5 things you need to be aware during fall

Viktoria Bindslev

5 things you need to be aware during fall

Now it's really turning into fall. For this reason, we have made this overview of 5 things you need to be aware of during fall.

1 Chestnuts

It can be super fun to go chestnut hunting in the fall, but many dog owners are not aware that the chestnuts that come from the horse chestnut tree can actually poison our dogs. Horse chestnuts contain the toxic glycoside, aesculin. If your dog eats them, it may drool, vomit and have diarrhea. Deaths due to ingestion of chestnuts are rare, but can occur by severe poisoning.

2 Acorn

Another thing you need to be aware of that can be toxic to our dogs is acorns, which contain the substance tannin. With large amounts ingested, the dog's gastrointestinal system can become irritated, you will experience fatigue, constipation and diarrhea - in some cases, the dogs may develop liver or kidney damage.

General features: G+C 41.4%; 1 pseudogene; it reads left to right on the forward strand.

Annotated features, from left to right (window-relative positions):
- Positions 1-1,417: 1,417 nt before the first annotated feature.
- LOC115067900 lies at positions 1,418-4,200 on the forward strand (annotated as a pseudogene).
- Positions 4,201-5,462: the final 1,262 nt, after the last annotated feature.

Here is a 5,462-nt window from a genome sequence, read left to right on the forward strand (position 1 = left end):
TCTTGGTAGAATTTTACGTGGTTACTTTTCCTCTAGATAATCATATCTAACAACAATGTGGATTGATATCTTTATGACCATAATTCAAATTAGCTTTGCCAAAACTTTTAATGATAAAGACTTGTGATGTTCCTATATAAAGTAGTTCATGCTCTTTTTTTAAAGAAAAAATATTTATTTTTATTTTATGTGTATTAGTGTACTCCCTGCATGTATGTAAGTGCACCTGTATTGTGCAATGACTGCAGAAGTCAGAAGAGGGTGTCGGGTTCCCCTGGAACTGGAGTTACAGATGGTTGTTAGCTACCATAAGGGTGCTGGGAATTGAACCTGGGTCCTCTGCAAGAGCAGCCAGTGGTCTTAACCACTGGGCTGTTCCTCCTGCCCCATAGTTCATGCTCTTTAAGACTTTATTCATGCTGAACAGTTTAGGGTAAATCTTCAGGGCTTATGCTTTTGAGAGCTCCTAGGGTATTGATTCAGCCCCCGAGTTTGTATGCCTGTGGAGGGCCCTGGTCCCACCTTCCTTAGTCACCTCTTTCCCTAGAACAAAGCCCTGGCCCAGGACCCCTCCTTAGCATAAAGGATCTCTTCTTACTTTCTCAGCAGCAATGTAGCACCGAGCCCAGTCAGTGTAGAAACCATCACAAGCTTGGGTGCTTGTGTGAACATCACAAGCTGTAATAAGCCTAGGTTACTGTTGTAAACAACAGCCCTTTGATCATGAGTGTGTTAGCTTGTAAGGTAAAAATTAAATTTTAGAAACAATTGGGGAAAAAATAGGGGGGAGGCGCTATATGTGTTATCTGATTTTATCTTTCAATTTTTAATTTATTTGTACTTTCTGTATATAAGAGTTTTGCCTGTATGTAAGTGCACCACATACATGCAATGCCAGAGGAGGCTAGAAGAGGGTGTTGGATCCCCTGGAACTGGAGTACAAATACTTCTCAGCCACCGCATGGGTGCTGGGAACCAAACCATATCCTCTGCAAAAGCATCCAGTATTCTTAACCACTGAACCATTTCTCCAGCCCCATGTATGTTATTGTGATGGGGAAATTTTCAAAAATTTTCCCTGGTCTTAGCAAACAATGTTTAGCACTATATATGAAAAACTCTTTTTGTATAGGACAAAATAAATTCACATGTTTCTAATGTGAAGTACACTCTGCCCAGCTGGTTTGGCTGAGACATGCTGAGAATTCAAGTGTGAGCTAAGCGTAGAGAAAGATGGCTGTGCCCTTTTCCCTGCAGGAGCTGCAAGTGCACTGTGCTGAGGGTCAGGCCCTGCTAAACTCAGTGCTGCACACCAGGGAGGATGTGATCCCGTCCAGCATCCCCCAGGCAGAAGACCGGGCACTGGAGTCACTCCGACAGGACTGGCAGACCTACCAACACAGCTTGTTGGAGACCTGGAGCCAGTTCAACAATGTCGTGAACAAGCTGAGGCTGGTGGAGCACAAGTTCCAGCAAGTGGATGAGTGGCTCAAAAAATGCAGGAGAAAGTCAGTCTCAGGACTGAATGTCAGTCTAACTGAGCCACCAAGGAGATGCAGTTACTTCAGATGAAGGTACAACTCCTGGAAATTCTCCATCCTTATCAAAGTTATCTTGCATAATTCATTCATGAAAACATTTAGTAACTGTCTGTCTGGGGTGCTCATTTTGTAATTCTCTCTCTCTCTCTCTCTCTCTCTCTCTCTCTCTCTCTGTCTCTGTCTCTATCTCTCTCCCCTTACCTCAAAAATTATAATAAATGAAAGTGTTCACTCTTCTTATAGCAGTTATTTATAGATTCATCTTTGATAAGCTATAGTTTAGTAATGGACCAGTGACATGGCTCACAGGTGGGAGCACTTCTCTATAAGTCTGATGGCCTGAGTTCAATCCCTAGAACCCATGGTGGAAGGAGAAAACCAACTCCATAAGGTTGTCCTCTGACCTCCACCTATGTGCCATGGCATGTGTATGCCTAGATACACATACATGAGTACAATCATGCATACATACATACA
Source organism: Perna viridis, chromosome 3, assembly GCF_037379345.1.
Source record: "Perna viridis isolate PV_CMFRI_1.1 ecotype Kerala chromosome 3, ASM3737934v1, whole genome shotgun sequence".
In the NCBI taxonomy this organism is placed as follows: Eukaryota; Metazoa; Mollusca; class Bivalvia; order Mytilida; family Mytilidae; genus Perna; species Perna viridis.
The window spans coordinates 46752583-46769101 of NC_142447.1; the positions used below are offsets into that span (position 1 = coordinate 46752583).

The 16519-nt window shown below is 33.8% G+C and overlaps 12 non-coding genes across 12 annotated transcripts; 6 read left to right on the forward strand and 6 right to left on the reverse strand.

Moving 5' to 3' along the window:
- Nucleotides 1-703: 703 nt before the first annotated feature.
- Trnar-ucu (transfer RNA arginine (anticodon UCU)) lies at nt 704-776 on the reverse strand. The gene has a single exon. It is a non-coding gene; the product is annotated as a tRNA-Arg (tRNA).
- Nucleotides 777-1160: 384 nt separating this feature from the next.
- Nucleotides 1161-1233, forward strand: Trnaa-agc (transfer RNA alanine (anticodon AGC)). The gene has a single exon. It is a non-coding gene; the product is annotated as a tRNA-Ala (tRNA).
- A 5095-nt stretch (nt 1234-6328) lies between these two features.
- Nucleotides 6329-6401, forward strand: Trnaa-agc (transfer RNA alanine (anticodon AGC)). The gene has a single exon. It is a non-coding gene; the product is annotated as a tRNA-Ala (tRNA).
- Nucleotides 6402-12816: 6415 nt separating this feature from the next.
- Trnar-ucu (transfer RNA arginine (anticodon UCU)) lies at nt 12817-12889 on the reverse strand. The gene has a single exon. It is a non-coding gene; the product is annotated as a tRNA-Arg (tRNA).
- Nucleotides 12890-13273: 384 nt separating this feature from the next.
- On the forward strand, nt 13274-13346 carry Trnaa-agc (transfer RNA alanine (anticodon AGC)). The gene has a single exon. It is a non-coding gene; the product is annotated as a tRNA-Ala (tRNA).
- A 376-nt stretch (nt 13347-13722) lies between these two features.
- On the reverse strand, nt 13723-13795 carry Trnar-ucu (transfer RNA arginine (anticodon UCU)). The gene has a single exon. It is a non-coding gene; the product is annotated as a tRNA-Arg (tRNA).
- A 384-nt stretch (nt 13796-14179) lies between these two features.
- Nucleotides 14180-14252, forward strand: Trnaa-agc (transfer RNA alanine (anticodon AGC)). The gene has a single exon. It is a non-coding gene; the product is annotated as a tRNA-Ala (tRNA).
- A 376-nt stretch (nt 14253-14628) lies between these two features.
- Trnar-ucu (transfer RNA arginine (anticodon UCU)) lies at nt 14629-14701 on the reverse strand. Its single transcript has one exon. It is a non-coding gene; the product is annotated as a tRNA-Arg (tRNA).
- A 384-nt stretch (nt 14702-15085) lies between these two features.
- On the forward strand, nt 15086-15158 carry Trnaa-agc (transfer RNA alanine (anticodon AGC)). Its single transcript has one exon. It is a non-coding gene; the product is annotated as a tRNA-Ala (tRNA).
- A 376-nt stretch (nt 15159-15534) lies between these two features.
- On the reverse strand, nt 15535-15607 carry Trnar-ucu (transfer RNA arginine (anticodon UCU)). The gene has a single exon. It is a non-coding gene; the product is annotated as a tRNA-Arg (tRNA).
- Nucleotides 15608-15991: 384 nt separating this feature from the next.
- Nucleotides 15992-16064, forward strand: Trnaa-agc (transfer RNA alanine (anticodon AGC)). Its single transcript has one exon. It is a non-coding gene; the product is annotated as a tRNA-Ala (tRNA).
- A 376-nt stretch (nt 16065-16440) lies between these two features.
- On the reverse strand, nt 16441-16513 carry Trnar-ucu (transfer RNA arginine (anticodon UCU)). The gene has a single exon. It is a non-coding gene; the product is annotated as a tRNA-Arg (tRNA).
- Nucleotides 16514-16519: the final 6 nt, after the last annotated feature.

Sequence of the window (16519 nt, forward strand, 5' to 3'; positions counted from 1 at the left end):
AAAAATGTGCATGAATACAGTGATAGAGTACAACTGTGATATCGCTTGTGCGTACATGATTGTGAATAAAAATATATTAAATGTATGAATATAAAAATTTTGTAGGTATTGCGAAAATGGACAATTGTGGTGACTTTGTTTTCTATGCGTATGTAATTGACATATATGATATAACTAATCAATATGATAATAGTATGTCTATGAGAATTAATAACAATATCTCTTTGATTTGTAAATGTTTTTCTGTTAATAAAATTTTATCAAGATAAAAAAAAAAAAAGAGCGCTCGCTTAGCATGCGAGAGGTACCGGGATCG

3 Yew tree

A third thing you need to be aware of is the coniferous tree, Yew. The small red fruits that settle on the bush can be tempting for the dogs - especially if they have already had success eating berries from the bushes over the summer. In particular, the core contains much of the toxic alkaloid taxin, which will result in, among other things, dizziness, abdominal pain, vomiting and salivation. Also keep an eye on pupil dilation. Dogs can also develop breathing problems, which can result in coma and death.

Always contact your veterinarian if you experience deviant behavior.

4 Dark evenings

The days get shorter and it is therefore important that you are visible on the walks when darkness falls. To stay visible to cars, cyclists and other people, you may want to consider getting some reflective clothing for yourself and your dog.

See DogCoach autumn/winter collection with reflective materials here

You can also take advantage of lights that are set on yourself and the dog.

5 Kennel cough

Autumn is the season for kennel cough. Kennel cough is highly contagious and infects, among other things, when dogs greet, share water, toys, when coughing and sneezing. This means that dogs that meet many other dogs are most at risk of becoming infected. The cough can occur all of a sudden and seem as if the dog has something stuck in the throat